3.6 Ensure that the supplier fits in with your ordering systems.
- Will the supplier agree always to quote your order reference?
- How will you be able to avoid paying for all the goods when part of a delivery is incorrect?
3.7 Agree on payment terms. If terms are not agreed, the maximum payment period is 30 days.
- Payments in advance should generally be avoided, especially if you are unsure about the supplier's creditworthiness.
- Ask for a discount for early payment.
4 From order to delivery
4.1 How much stock do you need to hold?
Holding stock ties up money and increases warehousing costs. Aim to minimise your stock levels and make delivery of supplies the supplier's responsibility.
4.2 How will you decide to order?
4.3 How can you avoid late deliveries?
- Make delivery terms clear, in writing, when you place your contract.
- Ensure your supplier is familiar with the time constraints that affect your business.
- Keep track of what deliveries are arriving when. Chase them up immediately if they are late.
- Always check what has actually been delivered before signing the delivery note.
- Agree delivery performance standards as a condition of the contract.
5 Look at the alternatives
Before buying any equipment, consider the various possibilities. Different choices will alter the amount of capital you need to put into your business and affect your costs.
5.1 Outright purchase of new equipment.
- Can you afford to tie up your cash in capital equipment?
5.2 Purchase of secondhand equipment.
- Will the machine be reliable?
- Is there a guarantee?
- Can the seller prove ownership?
5.3 Hire purchase of equipment.
5.4 Leasing equipment.
- A lease allows you to pay for the use of something without buying it.
The equipment can be returned to the owner at the end of the lease period - usually three to five years.
- Check the lease's small print.
For example, do you need to give notice at the end of the lease and continue paying for three months?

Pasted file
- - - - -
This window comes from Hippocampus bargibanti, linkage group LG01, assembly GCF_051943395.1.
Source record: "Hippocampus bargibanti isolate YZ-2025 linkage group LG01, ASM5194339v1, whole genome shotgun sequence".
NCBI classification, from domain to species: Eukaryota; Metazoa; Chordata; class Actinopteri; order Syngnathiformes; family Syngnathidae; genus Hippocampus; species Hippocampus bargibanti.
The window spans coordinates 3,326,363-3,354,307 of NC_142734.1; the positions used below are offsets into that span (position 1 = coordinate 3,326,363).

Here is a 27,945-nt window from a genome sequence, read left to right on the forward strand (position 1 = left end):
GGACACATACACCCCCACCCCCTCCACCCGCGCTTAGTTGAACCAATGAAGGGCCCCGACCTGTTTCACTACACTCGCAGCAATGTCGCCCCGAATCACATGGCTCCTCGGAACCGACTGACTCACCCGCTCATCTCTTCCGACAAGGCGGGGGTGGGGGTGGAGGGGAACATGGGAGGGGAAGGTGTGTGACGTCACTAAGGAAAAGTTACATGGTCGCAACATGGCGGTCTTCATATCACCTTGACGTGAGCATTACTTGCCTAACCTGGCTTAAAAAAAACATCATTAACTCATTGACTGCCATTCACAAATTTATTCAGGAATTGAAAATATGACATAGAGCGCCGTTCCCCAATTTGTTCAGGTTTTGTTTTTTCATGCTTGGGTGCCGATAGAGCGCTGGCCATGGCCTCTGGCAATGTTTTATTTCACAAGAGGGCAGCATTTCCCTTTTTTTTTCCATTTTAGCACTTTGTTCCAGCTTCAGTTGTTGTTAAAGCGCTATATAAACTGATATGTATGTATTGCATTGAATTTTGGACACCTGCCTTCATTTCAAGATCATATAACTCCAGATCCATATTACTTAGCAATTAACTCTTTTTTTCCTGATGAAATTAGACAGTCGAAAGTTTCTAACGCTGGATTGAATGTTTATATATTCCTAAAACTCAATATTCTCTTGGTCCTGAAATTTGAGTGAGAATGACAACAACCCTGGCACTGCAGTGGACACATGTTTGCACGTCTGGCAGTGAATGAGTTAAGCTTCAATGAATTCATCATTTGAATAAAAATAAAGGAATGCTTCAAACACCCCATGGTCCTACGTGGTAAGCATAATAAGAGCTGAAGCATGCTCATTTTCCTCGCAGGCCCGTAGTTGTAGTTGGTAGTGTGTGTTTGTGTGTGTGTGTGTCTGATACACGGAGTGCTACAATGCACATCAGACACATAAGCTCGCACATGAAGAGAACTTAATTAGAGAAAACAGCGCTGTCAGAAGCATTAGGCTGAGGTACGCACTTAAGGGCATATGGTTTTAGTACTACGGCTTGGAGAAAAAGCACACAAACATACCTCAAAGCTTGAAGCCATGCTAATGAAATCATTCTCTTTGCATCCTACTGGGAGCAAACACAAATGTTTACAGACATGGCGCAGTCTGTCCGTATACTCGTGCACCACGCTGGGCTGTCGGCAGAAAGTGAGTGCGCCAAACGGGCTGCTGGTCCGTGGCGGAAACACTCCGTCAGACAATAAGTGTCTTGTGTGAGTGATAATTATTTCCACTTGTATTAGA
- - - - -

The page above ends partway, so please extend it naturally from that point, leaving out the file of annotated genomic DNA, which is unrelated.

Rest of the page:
5.5 Subcontracting work to an outside supplier.
- Will the supplier work to the required standards and timescales?
- Can a subcontractor supply the quality that is needed at the right price and still make a profit?
5.6 Buying in ready-made components.
- Do they meet the quality requirements?
- How do the costs compare?
Be careful when buying equipment as part of the purchase of premises, particularly when taking over leased equipment. Check the exact terms of the lease and make sure all the equipment is transferred into your name.
6 Equipment specifications
6.1 If you do buy or lease equipment, think through your requirements. For example:
- Technical specifications - output per hour, accuracy, wastage, controls, safety, reliability and the machine's life expectancy.
Consider how you will use the equipment.
A more expensive piece of equipment may save you money in the long term.
- Compatibility - with other equipment, available power supplies and your premises (especially if the building is old).
- Guarantees - will the seller still be around to honour the promises made now?
- Technical support - assume everything will go wrong.
How soon will help come? Will spare parts be available? How experienced are the engineers? How steep will the charges be?
- Technical skills or training required - will you need to hire specialist staff?
- Options for expansion and upgrading - or will the equipment soon be obsolete?
Which of these requirements are essential?
6.2 What are the true costs?
- Purchase price.
- Delivery and installation costs.
- Maintenance costs - service and repairs, including parts.
- Running costs - power, lubrication, cooling and consumables.
For a major purchase, gather enough data to put together a realistic life-cycle costing.
Beware of long maintenance contracts. Read the small print and make the supplier spell out your present and future commitments.
7 Office supplies and services
7.1 Purchasing office supplies is often regarded as unimportant. As a result, many start-up businesses end up paying too much.
- Make the initial choices yourself. Then give one person responsibility for reordering.
- Do not overstock. Almost all suppliers will offer you next-day delivery.
- Office supplies specialists eg Staples will usually beat the prices on offer at your local suppliers.
7.2 Contracting out services can be more cost effective than using permanent staff.
- Examples include cleaning, maintenance, security and computer services.
- Potential benefits include lower costs, more flexibility and access to continually updated technical expertise.